• adopting disinfection principles for devices, prostheses, impressions, instruments and applicable items transported to and from the dental laboratory;
  • handling biopsy specimens with care and placing them in leak-proof containers according to the recommended guidelines.

Health Professionals

FDI urges oral health professionals

  • to be physically protected (surgical masks, gloves, protective eye wear and outerwear) as appropriate for the care being provided;
  • to be appropriately vaccinated against infectious diseases according to current guidelines issued by the relevant authorities;
  • immediately to initiate appropriate postexposure prophylaxis for occupational exposure of blood-borne pathogens, including HBV, HCV and HIV6;
  • to be personally aware of signs and symptoms which indicate the possibility of blood-borne and other infectious diseases and undergo the necessary diagnostic tests when infection is suspected. FDI opposes any legislation that makes universal screening of oral health professionals for blood-borne pathogens mandatory;
  • to comply with medical advice and relevant regulations regarding continuation of clinical practice if an infection is diagnosed.


FDI believes that all patients with communicable infections should disclose their status as part of their medical history. It is unethical for patients to be denied oral healthcare solely because of their blood-borne disease status.

FDI urges all oral health professionals

  • to be alert for signs and symptoms of blood-borne and other infectious diseases in their patients;
  • to advise all patients with a relevant medical history or condition suggestive of infection to undergo appropriate evaluation and treatment in a supportive environment with full regard to privacy;
  • to have an appropriate protocol, in accordance with applicable relevant laws, for the confidential handling of information about patients;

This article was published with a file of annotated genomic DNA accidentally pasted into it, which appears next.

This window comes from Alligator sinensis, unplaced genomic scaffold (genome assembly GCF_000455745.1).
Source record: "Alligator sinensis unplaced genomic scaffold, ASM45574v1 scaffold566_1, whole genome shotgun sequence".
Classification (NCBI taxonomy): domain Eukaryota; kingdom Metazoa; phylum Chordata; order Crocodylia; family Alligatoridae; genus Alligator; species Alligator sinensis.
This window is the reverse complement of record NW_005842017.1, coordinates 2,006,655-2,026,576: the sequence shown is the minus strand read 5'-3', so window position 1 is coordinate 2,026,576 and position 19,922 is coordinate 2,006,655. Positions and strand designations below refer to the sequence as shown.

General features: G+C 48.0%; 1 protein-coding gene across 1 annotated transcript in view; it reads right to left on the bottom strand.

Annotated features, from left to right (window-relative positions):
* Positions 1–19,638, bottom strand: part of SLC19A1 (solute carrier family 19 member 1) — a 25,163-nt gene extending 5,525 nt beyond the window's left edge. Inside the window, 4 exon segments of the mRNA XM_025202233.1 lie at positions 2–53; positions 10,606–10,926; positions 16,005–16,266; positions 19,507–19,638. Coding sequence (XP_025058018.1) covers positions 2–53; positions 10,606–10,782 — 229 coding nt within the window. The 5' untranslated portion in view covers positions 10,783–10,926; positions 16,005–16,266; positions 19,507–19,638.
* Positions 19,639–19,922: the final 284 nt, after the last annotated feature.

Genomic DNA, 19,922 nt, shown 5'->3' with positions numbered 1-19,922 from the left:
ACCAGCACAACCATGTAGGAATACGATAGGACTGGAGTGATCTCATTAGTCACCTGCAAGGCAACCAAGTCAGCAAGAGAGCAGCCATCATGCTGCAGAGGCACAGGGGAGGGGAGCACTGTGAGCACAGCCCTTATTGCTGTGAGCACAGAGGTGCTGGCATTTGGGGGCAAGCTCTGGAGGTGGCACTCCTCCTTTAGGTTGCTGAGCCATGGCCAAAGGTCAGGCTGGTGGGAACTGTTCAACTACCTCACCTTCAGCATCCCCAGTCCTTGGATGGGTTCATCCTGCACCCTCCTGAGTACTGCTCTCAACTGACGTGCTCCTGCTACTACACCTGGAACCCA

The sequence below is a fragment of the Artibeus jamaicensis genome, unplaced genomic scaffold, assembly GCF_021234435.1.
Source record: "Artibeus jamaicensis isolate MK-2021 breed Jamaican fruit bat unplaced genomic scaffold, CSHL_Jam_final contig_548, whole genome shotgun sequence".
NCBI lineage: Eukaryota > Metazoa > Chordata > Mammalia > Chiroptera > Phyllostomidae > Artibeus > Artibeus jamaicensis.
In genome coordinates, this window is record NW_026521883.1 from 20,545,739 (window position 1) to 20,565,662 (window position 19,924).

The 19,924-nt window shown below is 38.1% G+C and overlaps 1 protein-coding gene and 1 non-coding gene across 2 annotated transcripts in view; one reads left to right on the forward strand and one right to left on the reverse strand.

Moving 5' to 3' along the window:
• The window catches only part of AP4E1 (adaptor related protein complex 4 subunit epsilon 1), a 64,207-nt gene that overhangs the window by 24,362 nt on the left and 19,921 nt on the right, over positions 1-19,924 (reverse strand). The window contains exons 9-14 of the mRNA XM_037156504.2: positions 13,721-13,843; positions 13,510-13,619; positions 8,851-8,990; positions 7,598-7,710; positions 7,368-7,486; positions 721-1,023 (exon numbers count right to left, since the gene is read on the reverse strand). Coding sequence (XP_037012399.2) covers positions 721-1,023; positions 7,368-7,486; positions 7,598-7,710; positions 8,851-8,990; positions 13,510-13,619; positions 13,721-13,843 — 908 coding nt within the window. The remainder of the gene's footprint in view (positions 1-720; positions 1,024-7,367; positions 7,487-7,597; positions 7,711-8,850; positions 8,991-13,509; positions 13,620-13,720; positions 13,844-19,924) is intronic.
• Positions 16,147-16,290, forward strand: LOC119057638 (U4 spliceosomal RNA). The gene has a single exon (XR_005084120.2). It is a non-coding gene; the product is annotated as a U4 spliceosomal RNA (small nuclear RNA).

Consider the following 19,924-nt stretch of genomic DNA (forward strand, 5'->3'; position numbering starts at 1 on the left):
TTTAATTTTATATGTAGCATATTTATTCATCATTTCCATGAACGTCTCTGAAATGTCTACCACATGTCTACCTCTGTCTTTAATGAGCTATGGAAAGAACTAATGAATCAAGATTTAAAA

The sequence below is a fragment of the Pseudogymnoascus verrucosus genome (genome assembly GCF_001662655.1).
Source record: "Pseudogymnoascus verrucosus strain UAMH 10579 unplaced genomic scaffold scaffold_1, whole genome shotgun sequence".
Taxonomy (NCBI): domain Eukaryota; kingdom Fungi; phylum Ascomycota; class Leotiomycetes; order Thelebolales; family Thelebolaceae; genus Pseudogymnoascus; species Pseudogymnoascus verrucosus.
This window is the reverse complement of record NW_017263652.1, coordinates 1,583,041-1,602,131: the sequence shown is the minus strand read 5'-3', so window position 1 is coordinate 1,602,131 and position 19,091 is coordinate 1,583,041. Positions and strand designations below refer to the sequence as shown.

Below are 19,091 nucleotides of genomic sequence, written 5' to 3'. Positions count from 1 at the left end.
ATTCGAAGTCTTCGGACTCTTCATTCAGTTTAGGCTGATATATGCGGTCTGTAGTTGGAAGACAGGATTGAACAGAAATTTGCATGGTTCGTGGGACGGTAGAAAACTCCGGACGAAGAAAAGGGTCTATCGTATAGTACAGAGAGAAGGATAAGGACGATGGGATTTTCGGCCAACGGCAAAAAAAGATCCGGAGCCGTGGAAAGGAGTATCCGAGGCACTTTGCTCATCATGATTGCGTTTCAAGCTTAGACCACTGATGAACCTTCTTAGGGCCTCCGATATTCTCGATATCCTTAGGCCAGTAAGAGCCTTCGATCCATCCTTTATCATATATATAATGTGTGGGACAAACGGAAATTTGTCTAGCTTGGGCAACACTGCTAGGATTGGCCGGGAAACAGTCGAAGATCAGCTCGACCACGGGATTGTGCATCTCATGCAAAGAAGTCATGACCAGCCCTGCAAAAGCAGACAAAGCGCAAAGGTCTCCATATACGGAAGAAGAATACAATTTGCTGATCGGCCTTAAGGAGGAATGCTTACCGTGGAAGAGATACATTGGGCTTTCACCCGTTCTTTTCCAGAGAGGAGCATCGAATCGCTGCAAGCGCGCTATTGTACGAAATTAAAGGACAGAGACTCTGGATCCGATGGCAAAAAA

• to make patients aware of the privacy policy in all settings where dental care is delivered;
  • to share information pertaining to the patient’s medical condition with other health workers as permitted by relevant regulations and with the patient’s consent.


The information in this Policy Statement was based on the best scientific evidence available at the time. It may be interpreted to reflect prevailing cultural sensitivities and socio-economic constraints.


  1. Centre for Disease Control, Infection Prevention & Control in Dental Settings, 2019. Available at:
  2. World Health Organisation, About Infection Control, 2019. Available at: Accessed 16 August 2019
  3. Center for Disease Control, Summary of Infection Prevention Practices in Dental Settings: Basic Expectations for Safe Care. US Department of Health and Human Services, Division of Oral Health; 2016. Available at:
  4. U.S. Department of Health and Human Services. Food and Drug Administration; 2015. Reprocessing Medical Devices in Health Care Settings: Validation Methods and Labeling
  5. FDI Policy Statement Sustainability in Dentistry, 2017. Adopted August 2017, Madrid, Spain. Available at:
  6. Centres for Disease Control and Prevention, 2013. Updated U.S. Public Health Service guidelines for the management of occupational exposures to HIV and recommendations for post exposure prophylaxis. Available at: